Paris Roubaix Cyclo-Sportif 2006 - Road Cycling UK

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Paris Roubaix Cyclo-Sportif 2006

paul H

Get behind some fast Italians

I signed up for the Paris-Roubaix event without really thinking too much about it. Having done quite a few longish events in the past, including the full distance in the Tour of Flanders Cyclo, I thought of P-R ‘how hard can it be?’ and ‘it’s not even hilly’. How wrong can one be! (very, if you must know).

Sunday June 11th 2006 will definitely stick in my mind as one tough day in the saddle. Getting up at 2.30 a.m. to be on the coach in time to get us to the start for 4:00 a.m. was fun in a perverse kind of way. Even the first puncture of the day – on the coach – didn’t seem to dampen anyone’s enthusiasm. Scott Bugden (Pearsons Cycles) and John Mullineaux (LondonCyclesport.com) did a great job on puncture repair and traffic management, and we finally made it to the start at just gone six.

I tucked in behind the Pearsons boys, and the first 40 miles flew by. Reaching the 50 mile point in 2hrs 45mins, I could see myself at the finish by lunchtime. But – and it’s a big but – that’s before I became acquainted with P-R pavé – a tougher breed than your average Flandrian pavé, which I now think of as quite quaint and inoffensive. Whereas PR pavé is tough, aggressive, angular, pointy, uneven, and like riding your bike with pneumatic drill attached to the bars. And there’s a lot of it too – nearly thirty miles worth, over 27 stretches, some of which were themselves over two miles long. It is worth noting that this is not a day to bring along your best, svelte, UCI weight limit busting carbon exotica – you need a sturdy frame, 32 spoke wheels, and some tough tyres (I used Conti Ultra GatorSkins), with everything strapped and tightened down

alpe

The cake stops are exceedingly good…

Weather is also a factor – Sunday’s blazing sun and heat (over 35 Deg C at noon) added a further dimension, and made this ride even more of a test. Finding it tough to reach a decent speed over the pavé suffer-fest, I tried to make up time by tucking in behind whatever speedy-looking bunches I could find on the road stretches in between – one minute chatting to a Surrey League rider, the next to a group from an Italian racing club – this was a very friendly and international event too, with over 1900 riders competing. The good thing is there is always a bunch going at your pace, whether you’re out to break a record, or just get round and survive. And you’ve got to get round – there are no broom wagons, so unless you’ve got a support vehicle, you need to make it to Roubaix!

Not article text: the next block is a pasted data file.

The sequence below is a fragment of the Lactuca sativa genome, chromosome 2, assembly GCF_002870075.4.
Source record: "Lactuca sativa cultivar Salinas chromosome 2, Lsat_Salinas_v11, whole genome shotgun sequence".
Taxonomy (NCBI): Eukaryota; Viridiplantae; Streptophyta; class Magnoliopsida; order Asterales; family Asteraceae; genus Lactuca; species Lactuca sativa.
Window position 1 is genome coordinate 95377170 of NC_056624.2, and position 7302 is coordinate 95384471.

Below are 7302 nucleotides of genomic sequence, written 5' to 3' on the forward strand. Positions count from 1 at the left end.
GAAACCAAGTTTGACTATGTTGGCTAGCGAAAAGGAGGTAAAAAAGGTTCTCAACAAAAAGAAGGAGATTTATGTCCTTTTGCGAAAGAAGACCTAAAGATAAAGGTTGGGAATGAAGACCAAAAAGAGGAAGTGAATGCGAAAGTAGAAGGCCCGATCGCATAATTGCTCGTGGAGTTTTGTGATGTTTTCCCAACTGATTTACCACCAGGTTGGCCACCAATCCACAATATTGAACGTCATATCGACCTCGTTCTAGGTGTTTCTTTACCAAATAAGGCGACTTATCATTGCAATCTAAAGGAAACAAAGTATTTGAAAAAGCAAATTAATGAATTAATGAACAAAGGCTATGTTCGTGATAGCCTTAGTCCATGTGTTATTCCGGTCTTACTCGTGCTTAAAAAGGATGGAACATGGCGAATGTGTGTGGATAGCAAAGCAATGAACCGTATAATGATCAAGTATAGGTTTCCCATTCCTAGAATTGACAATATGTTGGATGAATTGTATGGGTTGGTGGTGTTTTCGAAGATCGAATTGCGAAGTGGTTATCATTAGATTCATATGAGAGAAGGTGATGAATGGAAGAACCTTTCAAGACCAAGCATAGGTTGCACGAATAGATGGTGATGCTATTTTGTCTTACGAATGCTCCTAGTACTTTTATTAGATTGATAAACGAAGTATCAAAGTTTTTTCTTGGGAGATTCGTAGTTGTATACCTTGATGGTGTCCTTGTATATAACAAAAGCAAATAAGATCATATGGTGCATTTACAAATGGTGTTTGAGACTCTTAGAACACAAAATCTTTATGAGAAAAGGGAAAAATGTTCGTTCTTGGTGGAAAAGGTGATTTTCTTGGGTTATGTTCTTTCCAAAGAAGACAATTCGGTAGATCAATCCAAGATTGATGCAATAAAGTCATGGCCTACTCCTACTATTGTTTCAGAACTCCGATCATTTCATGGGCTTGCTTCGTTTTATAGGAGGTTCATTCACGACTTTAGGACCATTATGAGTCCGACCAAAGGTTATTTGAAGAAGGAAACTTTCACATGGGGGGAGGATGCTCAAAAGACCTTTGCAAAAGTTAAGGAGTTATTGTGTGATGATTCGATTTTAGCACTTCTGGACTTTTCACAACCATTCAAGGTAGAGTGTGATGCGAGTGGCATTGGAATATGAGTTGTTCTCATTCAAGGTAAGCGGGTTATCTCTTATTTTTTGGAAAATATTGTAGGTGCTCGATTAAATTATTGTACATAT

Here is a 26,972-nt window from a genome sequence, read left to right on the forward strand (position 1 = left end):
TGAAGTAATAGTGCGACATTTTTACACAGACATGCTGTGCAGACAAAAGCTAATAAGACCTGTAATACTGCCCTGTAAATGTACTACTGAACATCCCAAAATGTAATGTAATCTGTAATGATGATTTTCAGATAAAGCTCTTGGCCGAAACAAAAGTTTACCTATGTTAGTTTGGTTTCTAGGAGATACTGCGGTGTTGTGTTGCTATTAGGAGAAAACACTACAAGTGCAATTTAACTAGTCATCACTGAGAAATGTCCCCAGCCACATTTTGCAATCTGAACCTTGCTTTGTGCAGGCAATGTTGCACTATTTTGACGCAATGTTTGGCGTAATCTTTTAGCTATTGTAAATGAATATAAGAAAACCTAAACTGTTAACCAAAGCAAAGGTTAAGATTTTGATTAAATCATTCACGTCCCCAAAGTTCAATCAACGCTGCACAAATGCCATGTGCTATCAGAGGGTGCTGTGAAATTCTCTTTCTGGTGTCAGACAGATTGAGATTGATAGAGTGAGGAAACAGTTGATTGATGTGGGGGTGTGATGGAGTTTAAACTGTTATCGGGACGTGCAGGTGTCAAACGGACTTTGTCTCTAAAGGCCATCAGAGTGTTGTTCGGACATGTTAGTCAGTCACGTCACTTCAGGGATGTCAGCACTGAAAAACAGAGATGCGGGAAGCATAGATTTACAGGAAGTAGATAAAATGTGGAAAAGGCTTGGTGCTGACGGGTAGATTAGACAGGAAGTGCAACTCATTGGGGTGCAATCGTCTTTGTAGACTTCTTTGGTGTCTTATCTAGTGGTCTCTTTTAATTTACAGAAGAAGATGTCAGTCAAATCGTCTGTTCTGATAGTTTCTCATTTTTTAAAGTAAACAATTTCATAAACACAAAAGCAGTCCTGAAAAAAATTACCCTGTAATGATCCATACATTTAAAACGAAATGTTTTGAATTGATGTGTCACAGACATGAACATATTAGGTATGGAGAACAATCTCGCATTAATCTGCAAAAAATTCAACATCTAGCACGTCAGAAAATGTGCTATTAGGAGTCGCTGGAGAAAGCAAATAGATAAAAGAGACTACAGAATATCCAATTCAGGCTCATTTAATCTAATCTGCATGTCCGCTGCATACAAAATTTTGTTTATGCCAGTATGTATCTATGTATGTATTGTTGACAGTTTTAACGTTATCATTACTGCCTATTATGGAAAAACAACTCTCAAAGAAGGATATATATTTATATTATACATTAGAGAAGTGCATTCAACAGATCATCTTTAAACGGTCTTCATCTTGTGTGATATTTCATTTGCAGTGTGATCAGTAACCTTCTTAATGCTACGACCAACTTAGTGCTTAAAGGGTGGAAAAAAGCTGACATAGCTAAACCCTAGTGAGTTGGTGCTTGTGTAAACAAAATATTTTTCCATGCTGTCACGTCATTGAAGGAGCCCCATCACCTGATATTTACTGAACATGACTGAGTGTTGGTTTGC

My Garmin Edge shut itself down at 155 miles, as it had run out of memory. So with no more clock-watching, I pushed on to the finish, beating another Italian over the line in the famous Roubaix Velodrome, in our own sprint finish (probably not quite as fast as Fabian Cancellara though). Getting in with a riding time of just under 10 hours for the 161 miles, I had a real sense of achievement – and I only had one puncture too (which was better than our coach).

paul H

Pre-Race carbo-loading French-style

The Roubaix showers (unisex – a nice surprise for the ladies), a cold beer (or two) and banter with fellow riders at the end soon made the aches and pains of the day disappear. Didn’t manage to sleep on the coach or boat back, and finally got home at 3.30 on Monday morning. Felt pretty whacked the next day, but what a great weekend! Thanks to Scott Bugden for putting it together.

Just one injury, a bruised and grazed wrist from where my watch repeatedly bashed against it with each section of pavé (so no watch next time). Will there be a next time? Having met a Belgain rider who was on his 9th P-R (that’s 18 years’ worth – will he never learn?) I think the least I could do is make a return trip on 2008. So, would I recommend Paris-Roubaix? Yes, deinfitely, if you enjoy cyclosportif events, this is one that will stay with you forever.

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